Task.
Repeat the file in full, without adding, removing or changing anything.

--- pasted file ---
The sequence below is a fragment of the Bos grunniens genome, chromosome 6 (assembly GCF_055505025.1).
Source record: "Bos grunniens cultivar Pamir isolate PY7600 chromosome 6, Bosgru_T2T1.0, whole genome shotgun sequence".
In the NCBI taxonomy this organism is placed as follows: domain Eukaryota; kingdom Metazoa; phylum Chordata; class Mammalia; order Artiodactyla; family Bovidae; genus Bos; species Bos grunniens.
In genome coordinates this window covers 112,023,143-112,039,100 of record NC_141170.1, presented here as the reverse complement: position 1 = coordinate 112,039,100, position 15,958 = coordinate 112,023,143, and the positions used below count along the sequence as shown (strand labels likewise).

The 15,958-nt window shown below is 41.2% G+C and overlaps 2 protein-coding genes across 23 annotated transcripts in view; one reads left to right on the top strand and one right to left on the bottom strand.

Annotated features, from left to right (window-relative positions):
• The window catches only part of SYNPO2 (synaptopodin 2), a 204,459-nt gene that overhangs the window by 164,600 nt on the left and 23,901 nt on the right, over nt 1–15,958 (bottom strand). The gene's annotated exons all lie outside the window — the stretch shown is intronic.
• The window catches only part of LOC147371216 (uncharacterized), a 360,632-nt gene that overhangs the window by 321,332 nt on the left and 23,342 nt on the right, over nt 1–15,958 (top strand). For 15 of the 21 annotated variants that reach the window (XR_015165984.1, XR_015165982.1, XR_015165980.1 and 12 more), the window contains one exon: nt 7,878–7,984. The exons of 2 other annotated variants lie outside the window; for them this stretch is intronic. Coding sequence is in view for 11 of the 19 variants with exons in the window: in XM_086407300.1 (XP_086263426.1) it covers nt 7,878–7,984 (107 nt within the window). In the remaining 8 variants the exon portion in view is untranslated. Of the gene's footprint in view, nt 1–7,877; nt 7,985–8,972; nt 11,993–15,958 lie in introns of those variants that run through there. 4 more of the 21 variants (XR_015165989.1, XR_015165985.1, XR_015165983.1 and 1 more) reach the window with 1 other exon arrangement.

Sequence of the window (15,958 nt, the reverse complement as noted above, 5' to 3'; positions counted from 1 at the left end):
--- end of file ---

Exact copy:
The sequence below is a fragment of the Bos grunniens genome, chromosome 6 (assembly GCF_055505025.1).
Source record: "Bos grunniens cultivar Pamir isolate PY7600 chromosome 6, Bosgru_T2T1.0, whole genome shotgun sequence".
In the NCBI taxonomy this organism is placed as follows: domain Eukaryota; kingdom Metazoa; phylum Chordata; class Mammalia; order Artiodactyla; family Bovidae; genus Bos; species Bos grunniens.
In genome coordinates this window covers 112,023,143-112,039,100 of record NC_141170.1, presented here as the reverse complement: position 1 = coordinate 112,039,100, position 15,958 = coordinate 112,023,143, and the positions used below count along the sequence as shown (strand labels likewise).

The 15,958-nt window shown below is 41.2% G+C and overlaps 2 protein-coding genes across 23 annotated transcripts in view; one reads left to right on the top strand and one right to left on the bottom strand.

Annotated features, from left to right (window-relative positions):
• The window catches only part of SYNPO2 (synaptopodin 2), a 204,459-nt gene that overhangs the window by 164,600 nt on the left and 23,901 nt on the right, over nt 1–15,958 (bottom strand). The gene's annotated exons all lie outside the window — the stretch shown is intronic.
• The window catches only part of LOC147371216 (uncharacterized), a 360,632-nt gene that overhangs the window by 321,332 nt on the left and 23,342 nt on the right, over nt 1–15,958 (top strand). For 15 of the 21 annotated variants that reach the window (XR_015165984.1, XR_015165982.1, XR_015165980.1 and 12 more), the window contains one exon: nt 7,878–7,984. The exons of 2 other annotated variants lie outside the window; for them this stretch is intronic. Coding sequence is in view for 11 of the 19 variants with exons in the window: in XM_086407300.1 (XP_086263426.1) it covers nt 7,878–7,984 (107 nt within the window). In the remaining 8 variants the exon portion in view is untranslated. Of the gene's footprint in view, nt 1–7,877; nt 7,985–8,972; nt 11,993–15,958 lie in introns of those variants that run through there. 4 more of the 21 variants (XR_015165989.1, XR_015165985.1, XR_015165983.1 and 1 more) reach the window with 1 other exon arrangement.

Sequence of the window (15,958 nt, the reverse complement as noted above, 5' to 3'; positions counted from 1 at the left end):